Saturday, May 01, 2004
St. Joseph, the Worker  

Today's feast of St. Joseph, the Worker reminds us of the dignity of work. Far from being a curse, God originally designed work as part of our human experience. In Genesis 2:15, it reads that "The Lord God took the man and put him in the garden of Eden to till it and keep it." And one of today's possible first mass readings is from earlier in the book of Genesis (1:26-2:3) where it describes the work of creation which God did for us. The passage ends by describing how the Lord rested from His work on the seventh day. He hallowed this day. The Sabbath which was established in the Mosaic Law and included in the Ten Commandments which picks up this idea of the Sabbath rest and its connection to Creation: "Remember the Sabbath day, to keep it holy ... For in six days the Lord made the heaven and earth, the sea and all that is in them, and rested the seventh day" (Exodus 20:8,11).

It is only after the Fall that work becomes burdensome. God declares in Genesis 3:17-19, "cursed is the ground because of you; in toil you shall eat of it all the days of your life; thorns and thistles it shall bring forth to you and you shall eat the plants of the field. In the sweat of your face you shall eat bread till you return to the ground." This was not God's original intent for work, but because of Adam's sin, work became difficult. Nonetheless, work has great dignity because it is done unto the Lord.

As St. Paul writes in the other optional reading for today from Colossians, our work should be done as if the Lord was our boss because He is. "And whatever you do, in word or deed, do everything in the name of the Lord Jesus, giving thanks to God the Father through him...Whatever your task, work heartily, as serving the Lord and not men, knowing that from the Lord you will receive the inheritance as your reward; you are serving the Lord Christ" (3:17,23-24).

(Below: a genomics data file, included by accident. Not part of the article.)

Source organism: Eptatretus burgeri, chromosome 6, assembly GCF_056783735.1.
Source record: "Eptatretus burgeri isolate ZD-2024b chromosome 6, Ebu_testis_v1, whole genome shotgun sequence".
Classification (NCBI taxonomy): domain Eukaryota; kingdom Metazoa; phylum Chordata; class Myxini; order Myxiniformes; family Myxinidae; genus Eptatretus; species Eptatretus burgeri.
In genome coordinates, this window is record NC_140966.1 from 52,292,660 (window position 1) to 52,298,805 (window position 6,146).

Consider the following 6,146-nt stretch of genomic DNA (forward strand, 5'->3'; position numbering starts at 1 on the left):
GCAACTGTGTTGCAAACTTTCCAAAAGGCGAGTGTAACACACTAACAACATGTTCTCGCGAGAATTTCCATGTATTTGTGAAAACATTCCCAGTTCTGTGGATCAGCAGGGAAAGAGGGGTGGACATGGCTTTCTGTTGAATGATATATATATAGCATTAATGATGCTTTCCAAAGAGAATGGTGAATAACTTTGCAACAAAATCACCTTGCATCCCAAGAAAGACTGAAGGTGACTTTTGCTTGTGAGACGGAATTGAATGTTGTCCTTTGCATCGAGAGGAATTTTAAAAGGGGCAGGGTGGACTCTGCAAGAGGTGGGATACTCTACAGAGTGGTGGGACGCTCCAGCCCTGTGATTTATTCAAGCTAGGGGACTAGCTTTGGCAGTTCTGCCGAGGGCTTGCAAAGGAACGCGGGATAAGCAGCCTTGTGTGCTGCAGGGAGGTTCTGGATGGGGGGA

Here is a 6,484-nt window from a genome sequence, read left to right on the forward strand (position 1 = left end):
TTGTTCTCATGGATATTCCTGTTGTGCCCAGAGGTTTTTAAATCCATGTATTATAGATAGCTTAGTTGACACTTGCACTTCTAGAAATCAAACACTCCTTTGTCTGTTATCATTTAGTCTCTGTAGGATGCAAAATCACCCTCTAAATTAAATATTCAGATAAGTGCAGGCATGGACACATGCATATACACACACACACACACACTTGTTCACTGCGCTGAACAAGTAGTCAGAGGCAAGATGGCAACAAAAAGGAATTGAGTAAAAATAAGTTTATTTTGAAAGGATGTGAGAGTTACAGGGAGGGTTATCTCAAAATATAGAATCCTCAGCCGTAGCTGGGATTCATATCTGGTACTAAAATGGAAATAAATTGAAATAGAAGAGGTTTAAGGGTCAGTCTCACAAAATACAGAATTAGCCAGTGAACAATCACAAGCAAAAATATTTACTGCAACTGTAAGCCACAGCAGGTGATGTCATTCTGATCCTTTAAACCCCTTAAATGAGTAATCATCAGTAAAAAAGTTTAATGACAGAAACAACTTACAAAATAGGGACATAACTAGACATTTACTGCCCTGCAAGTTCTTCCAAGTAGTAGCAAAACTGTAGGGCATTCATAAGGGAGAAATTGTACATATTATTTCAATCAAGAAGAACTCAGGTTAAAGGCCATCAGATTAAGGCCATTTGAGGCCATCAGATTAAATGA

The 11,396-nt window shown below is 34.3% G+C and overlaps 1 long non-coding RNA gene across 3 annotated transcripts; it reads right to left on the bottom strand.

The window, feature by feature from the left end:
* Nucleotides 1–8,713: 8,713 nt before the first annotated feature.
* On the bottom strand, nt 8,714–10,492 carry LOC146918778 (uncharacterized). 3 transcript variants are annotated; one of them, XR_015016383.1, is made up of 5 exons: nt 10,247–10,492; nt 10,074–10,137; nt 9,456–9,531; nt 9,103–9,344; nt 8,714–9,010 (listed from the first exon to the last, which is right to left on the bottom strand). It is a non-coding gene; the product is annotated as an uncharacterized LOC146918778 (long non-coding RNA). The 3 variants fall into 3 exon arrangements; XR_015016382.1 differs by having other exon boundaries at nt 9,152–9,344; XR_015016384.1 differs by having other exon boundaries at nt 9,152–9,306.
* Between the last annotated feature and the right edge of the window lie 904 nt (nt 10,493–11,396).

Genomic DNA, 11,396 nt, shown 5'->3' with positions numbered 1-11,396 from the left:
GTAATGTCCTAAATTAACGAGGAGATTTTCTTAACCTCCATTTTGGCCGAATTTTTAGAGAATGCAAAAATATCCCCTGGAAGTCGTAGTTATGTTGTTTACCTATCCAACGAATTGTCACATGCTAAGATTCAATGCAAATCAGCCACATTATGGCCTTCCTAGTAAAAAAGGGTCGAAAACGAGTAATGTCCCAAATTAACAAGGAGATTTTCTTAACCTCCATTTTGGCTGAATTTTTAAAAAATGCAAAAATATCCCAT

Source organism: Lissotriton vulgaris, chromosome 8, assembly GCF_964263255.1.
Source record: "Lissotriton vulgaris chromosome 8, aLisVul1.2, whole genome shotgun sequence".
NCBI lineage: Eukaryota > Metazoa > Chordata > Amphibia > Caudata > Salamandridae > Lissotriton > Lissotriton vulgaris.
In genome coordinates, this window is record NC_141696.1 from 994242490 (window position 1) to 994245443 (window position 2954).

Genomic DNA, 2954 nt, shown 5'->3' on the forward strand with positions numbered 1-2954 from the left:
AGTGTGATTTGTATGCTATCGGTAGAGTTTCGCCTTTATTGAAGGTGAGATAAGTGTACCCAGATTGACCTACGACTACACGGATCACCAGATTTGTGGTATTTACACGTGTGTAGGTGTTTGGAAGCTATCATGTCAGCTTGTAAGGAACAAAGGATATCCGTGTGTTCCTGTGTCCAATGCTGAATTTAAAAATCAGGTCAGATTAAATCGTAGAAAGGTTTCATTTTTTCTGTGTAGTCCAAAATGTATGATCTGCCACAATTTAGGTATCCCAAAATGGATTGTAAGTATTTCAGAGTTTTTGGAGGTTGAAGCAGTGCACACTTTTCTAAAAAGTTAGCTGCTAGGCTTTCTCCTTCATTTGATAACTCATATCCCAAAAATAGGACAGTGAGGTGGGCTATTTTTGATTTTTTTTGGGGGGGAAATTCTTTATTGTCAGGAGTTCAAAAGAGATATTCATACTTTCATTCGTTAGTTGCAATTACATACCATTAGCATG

St. Joseph, the just man, exemplifies this attitude of performing his work unto God. As a husband, father, and carpenter, St. Joseph accepted the tasks which the Lord gave him. He performed them with an amazing obedience. When he was commanded by an angel to take Mary as his wife, St. Matthew records that St. Joseph awoke from the dream and did as the angel had told him (1:24). Again, an angel told St. Joseph in a dream to take Mary and Jesus to Egypt, and St. Joseph quickly obeyed (2:14). Finally, Jesus was identified as the son of St. Joseph, the carpenter. Joseph was know for his work.

Today we are reminded to do our work unto the Lord even as St. Joseph did. Even the most difficult and mundane task is made into a holy offering to God, if it is done with love. This was the key for St. Joseph, he did his work because of his love for God. This can be the key for us, too.

Posted by David at 10:14 PM  |  Comments (0)  | 


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